There has been debate on whether or not restraints are safe for patients. Tammelleo (1992) states that the use of restraints cause approximately 200 deaths every year, some of which include instances where a restraint was not necessary for the patient. Misuse is another important factor in the safeness and effectiveness of bed restraints. Misuse and tragic accidents have lead to the involvement of the FDA and recommendation calls that every medical institution must have and practice protocols for proper use of restraints (72). Tammelleo goes on to discuss recommended alternatives that should be explored before resorting to the use of restraints. Restraining patients may seem like the easier and quicker way to handle a patient, it is not always the best. Some alternative measures include wedging pads or pillows against the sides of a wheelchair to keep the patient in a good position, soften lights, provide soft music, spend extra ...
... middle of paper ...
...s well as the protocol for them at each facility. Ultimately restraints are an effective way to ensure the safety of patients as well those providing care to them. As long as measures are taken to educate faculty on the proper use of bed restraints they will continue to provide quality care to those in need of them.
Clark M. (2005). Involuntary Admission and the Medical Inpatient: Judicious use of Physical Restraint. MEDSURG Nursing, 14(4), 213-219.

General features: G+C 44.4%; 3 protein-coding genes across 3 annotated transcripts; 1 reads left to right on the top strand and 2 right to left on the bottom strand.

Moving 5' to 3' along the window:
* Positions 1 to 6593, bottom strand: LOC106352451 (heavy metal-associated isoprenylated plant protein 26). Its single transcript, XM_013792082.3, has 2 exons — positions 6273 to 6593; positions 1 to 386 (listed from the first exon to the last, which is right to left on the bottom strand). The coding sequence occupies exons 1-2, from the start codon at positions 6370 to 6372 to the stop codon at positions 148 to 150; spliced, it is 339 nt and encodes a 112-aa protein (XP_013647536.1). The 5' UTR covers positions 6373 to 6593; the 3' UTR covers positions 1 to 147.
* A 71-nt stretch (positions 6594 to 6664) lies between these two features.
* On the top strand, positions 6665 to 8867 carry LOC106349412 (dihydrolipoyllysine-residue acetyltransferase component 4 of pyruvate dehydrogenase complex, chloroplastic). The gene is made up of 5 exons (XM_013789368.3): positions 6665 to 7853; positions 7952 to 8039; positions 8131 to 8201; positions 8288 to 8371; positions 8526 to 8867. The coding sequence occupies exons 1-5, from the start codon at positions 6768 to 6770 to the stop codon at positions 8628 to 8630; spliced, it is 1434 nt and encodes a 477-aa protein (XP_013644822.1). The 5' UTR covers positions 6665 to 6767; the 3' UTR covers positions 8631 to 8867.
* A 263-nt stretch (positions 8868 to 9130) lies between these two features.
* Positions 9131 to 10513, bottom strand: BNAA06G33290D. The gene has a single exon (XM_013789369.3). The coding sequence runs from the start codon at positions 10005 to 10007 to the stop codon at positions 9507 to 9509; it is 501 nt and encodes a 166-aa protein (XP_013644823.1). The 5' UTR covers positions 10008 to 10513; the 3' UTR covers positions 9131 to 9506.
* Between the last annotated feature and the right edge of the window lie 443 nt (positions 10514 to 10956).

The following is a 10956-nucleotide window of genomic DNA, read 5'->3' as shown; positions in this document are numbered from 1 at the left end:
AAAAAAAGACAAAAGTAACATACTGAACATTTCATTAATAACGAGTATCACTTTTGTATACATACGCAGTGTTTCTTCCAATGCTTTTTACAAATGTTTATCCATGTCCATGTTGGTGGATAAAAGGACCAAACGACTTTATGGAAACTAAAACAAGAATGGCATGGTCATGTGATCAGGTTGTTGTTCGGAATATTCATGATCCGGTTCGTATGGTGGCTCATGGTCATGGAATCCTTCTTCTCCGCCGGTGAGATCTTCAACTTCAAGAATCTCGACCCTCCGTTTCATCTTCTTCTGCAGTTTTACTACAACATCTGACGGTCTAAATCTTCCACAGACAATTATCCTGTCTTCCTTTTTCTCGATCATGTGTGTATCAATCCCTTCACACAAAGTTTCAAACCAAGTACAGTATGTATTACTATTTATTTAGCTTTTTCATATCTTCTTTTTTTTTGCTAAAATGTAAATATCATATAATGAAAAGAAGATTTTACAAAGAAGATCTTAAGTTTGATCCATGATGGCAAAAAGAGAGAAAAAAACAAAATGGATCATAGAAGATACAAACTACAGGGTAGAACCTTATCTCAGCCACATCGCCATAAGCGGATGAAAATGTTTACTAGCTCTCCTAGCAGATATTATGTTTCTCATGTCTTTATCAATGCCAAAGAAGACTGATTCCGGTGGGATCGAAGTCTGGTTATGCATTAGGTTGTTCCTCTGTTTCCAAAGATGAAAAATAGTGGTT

Craven, R., Hirnle, C., Jensen, S. Fundamentals of Nursing Human Health and Function. (7th ed., pp. 584-586). Philadelphia, PA: Wolters Kluwer Health/Lippincott Williams & Wilkins.
Kerzman, H., Chetrit, A., Brin, L., Toren, O. (2004). Characteristics of Falls in Hospitalized Patients. Journal of Advanced Nursing, 47(2), 223-229.
Tammelleo, A. D. (1992) Restraints: A Legal Catch-22? RN, 22(4), 72-76.
Need Writing Help?
Get feedback on grammar, clarity, concision and logic instantly.Check your paper »
- Interdisciplinary Communication and Patient Safety Effective communication between patient and clinician is an important aspect to patient care. Proper communication has a direct positive impact on patient care and adversely poor communication has a direct negative impact on patient care. I will define the seven principles of patient-clinician communication and how I apply these communications with my patients. I will also describe the three methods currently being used to improve interdisciplinary communication and the one method that my area of practice currently uses.... [tags: Physician, Patient, Medicine, Ethics]
1820 words (5.2 pages)
- In 1990, the patient safety movement recognized the area of improvement. However, medical errors is still today a sensitive topic for healthcare professionals that rely on healthcare, which makes it the issue difficult to resolve (Bryant et al, 2012). Recently those concerned have openly addressed the topic and there is still a gap between the care that is delivered and that should be delivered. In 1997, a large study was completed that indicated in the United States over 98,000 American die each year due to medical errors.... [tags: Health care, Hospital, Patient]
1916 words (5.5 pages)
- There are a large number of professional organizations specific to healthcare. One such organization The Joint Commission, is a non-profit independent organization that certifies and accredits over 19,000 healthcare organizations in the United States. [Their mission statement is] “to continuously improve health care for the public, in collaboration with other stakeholders, by evaluating health care organizations and inspiring them to excel in providing safe and effective care of the highest quality and value” (The Joint Commission, 2011).... [tags: Nursing, Health Care]
1543 words (4.4 pages)